Bonhoeffer called The Confessing Church to help defend the victims of injustice “who had fallen under the wheel.” He further called the Church to actively “fall into the spokes of the wheel itself” in order to halt the government’s wicked machinery.3 Rightly understanding the vital connection between the health of the Church and the good of the nation, he publicly supported the Barmen Declaration (1934), which rejected the Aryanism of the Reichstag. Refusing to recant his beliefs during a Gestapo hearing, he boldly stated that Christianity came before Germany. He later declined asylum in London and America, choosing instead to return to his homeland and face what most certainly would be death should he continue to lead resistance to Hitler:
I shall have no right to take part in the restoration of Christian life in Germany after the war unless I share the trials of this time with my people.4
Bonhoeffer lamented the failure of the German Church to publicly refute the sins of the state.
by JOE CARTER
Today is the 50th anniversary of the death of Clive Staples Lewis, one of the most well known, widely read, and often quoted Christian author of modern times. Here are nine things you should know about the author and apologist who has been called “The Apostle to the Skeptics.”
1. Lewis is best known for his seven children’s books, The Chronicles of Narnia. But he wrote more than 60 books in various genres, including poetry, allegorical novel, popular theology, educational philosophy, science-fiction, children’s fairy tale, retold myth, literary criticism, correspondence, and autobiography.
2. Lewis’s close friend Owen Barfield, to whom he dedicated his book The Allegory of Love, was also his lawyer. Lewis asked Barfield to establish a charitable trust (“The Agape Fund”) with his book earnings. It’s estimated that 90 percent of Lewis’s income went to charity.
3. Lewis had a fondness for nicknames. He and his brother, Warnie, called each other “Smallpigiebotham” (SPB) and “Archpigiebotham” (APB), inspired by their childhood nurse’s threat to smack their “piggybottoms.” Even after Lewis’s death, Warnie still referred to him as “my beloved SPB.”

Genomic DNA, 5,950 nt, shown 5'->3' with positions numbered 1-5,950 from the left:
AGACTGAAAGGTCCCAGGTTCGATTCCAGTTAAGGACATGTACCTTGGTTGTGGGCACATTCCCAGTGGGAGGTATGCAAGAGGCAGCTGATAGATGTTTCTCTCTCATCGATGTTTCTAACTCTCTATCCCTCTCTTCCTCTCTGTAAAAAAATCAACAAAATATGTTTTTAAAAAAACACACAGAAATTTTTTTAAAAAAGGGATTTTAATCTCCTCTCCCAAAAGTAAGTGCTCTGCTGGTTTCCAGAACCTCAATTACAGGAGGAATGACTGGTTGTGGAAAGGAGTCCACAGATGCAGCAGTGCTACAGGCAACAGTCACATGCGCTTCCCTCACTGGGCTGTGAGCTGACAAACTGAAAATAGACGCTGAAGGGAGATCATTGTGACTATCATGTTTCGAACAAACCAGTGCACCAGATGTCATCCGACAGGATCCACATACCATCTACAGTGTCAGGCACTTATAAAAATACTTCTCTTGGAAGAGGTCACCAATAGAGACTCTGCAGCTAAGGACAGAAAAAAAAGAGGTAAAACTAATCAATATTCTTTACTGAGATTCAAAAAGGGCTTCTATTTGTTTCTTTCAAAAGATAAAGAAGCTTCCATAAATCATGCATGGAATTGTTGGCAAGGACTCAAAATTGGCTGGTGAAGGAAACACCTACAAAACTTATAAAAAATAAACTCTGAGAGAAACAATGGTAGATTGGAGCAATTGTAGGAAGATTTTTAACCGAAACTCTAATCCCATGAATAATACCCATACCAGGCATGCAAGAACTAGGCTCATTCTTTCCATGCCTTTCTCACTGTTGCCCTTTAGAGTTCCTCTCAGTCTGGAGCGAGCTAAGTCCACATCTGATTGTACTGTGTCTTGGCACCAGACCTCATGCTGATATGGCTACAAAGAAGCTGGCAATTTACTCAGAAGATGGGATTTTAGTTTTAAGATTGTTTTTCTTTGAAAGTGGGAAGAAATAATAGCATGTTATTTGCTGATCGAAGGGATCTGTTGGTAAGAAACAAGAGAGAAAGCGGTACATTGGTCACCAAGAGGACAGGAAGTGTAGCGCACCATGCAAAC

4. In 1917, Lewis left his studies to volunteer for the British Army. During the First World War, he was commissioned into the Third Battalion of the Somerset Light Infantry. Lewis arrived at the front line in the Somme Valley in France on his nineteenth birthday and experienced trench warfare. On 15 April 1918, he was wounded and two of his colleagues were killed by a British shell falling short of its target. Lewis suffered from depression and homesickness during his convalescence.
5. Lewis was raised in a church-going family in the Church of Ireland. He became an atheist at 15, though he later described his young self as being paradoxically “very angry with God for not existing.”
6. Lewis’s return to the Christian faith was influenced by the works of George MacDonald, arguments with his Oxford colleague and friend J. R. R. Tolkien, and G. K. Chesterton’sThe Everlasting Man.
7. Although Lewis considered himself to an entirely orthodox Anglican, his work has been extremely popular among evangelicals and Catholics. Billy Graham, who Lewis met in 1955, said he “found him to be not only intelligent and witty but also gentle and gracious.” And the late Pope John Paul II said Lewis’ The Four Loves was one of his favorite books.
|Giving Thanks in Hitler’s Reich|
by Timothy George | November 19, 2013
Timothy George is dean of Beeson Divinity School of Samford University and chairman of the Colson Center’s Board of Governors that oversees the Worldview Church.
Paul Robert Schneider (1897-1939) was the first Protestant pastor to die in a concentration camp at the hands of the Nazis. His story is one of unmitigated courage, self-sacrifice, and martyrdom. Only in recent years has he begun to receive some of the recognition he deserves.
Schneider was not a theologian of first rank like Karl Barth or Dietrich Bonhoeffer, nor a hero like the Polish friar Maximillian Kolbe, who sheltered thousands of Jews and eventually exchanged his own life for one of his Auschwitz cellmates. Nor did Schneider live in a large urban center like Martin Niemöller, the Confessing Church leader in Berlin or the Catholic bishop Clemens August Graf von Galen, the “Lion of Münster.” Paul Schneider, rather, was an obscure village pastor who could have escaped persecution completely had he simply been willing to keep his mouth shut.